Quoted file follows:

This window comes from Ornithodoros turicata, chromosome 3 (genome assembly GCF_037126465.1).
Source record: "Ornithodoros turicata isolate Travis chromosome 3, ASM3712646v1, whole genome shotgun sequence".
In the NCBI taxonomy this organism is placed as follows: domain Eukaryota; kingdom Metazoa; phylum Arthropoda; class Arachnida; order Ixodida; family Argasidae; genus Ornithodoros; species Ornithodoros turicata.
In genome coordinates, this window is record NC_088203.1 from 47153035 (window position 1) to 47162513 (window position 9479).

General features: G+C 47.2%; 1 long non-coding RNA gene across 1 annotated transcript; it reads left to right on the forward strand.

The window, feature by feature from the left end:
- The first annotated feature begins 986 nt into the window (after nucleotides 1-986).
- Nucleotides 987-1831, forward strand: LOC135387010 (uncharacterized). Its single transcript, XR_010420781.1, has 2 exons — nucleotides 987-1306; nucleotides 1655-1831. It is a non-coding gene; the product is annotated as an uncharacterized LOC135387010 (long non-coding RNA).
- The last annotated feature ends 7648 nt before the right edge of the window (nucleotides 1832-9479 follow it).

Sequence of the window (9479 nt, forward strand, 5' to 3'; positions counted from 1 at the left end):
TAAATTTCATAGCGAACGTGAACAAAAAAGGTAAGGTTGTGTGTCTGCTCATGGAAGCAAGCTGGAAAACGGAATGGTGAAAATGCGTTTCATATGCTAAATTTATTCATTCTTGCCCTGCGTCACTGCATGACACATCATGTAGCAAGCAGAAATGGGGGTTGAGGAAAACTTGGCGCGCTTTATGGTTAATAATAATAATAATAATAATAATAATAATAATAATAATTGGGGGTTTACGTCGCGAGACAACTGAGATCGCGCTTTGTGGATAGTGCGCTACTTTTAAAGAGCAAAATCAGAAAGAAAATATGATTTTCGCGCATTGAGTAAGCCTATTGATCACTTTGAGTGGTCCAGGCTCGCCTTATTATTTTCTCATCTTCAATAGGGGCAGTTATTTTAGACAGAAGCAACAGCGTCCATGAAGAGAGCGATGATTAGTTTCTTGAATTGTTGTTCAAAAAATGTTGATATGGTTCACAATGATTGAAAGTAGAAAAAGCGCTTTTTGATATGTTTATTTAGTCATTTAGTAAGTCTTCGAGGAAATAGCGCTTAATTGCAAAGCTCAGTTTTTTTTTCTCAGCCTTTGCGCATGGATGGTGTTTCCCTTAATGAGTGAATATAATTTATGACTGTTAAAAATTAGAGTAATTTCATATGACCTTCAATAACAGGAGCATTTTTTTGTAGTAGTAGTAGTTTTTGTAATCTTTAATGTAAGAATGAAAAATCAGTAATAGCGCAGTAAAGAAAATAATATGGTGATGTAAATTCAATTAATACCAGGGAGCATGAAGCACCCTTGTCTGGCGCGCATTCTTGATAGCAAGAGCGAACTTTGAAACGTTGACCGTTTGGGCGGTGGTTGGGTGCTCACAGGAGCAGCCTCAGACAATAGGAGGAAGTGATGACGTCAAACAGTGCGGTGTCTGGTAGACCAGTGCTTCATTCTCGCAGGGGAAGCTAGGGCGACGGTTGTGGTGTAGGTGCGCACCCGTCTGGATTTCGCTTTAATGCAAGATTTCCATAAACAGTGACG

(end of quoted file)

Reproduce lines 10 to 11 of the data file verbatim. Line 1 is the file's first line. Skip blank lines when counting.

Sequence of the window (9479 nt, forward strand, 5' to 3'; positions counted from 1 at the left end):
TAAATTTCATAGCGAACGTGAACAAAAAAGGTAAGGTTGTGTGTCTGCTCATGGAAGCAAGCTGGAAAACGGAATGGTGAAAATGCGTTTCATATGCTAAATTTATTCATTCTTGCCCTGCGTCACTGCATGACACATCATGTAGCAAGCAGAAATGGGGGTTGAGGAAAACTTGGCGCGCTTTATGGTTAATAATAATAATAATAATAATAATAATAATAATAATAATTGGGGGTTTACGTCGCGAGACAACTGAGATCGCGCTTTGTGGATAGTGCGCTACTTTTAAAGAGCAAAATCAGAAAGAAAATATGATTTTCGCGCATTGAGTAAGCCTATTGATCACTTTGAGTGGTCCAGGCTCGCCTTATTATTTTCTCATCTTCAATAGGGGCAGTTATTTTAGACAGAAGCAACAGCGTCCATGAAGAGAGCGATGATTAGTTTCTTGAATTGTTGTTCAAAAAATGTTGATATGGTTCACAATGATTGAAAGTAGAAAAAGCGCTTTTTGATATGTTTATTTAGTCATTTAGTAAGTCTTCGAGGAAATAGCGCTTAATTGCAAAGCTCAGTTTTTTTTTCTCAGCCTTTGCGCATGGATGGTGTTTCCCTTAATGAGTGAATATAATTTATGACTGTTAAAAATTAGAGTAATTTCATATGACCTTCAATAACAGGAGCATTTTTTTGTAGTAGTAGTAGTTTTTGTAATCTTTAATGTAAGAATGAAAAATCAGTAATAGCGCAGTAAAGAAAATAATATGGTGATGTAAATTCAATTAATACCAGGGAGCATGAAGCACCCTTGTCTGGCGCGCATTCTTGATAGCAAGAGCGAACTTTGAAACGTTGACCGTTTGGGCGGTGGTTGGGTGCTCACAGGAGCAGCCTCAGACAATAGGAGGAAGTGATGACGTCAAACAGTGCGGTGTCTGGTAGACCAGTGCTTCATTCTCGCAGGGGAAGCTAGGGCGACGGTTGTGGTGTAGGTGCGCACCCGTCTGGATTTCGCTTTAATGCAAGATTTCCATAAACAGTGACG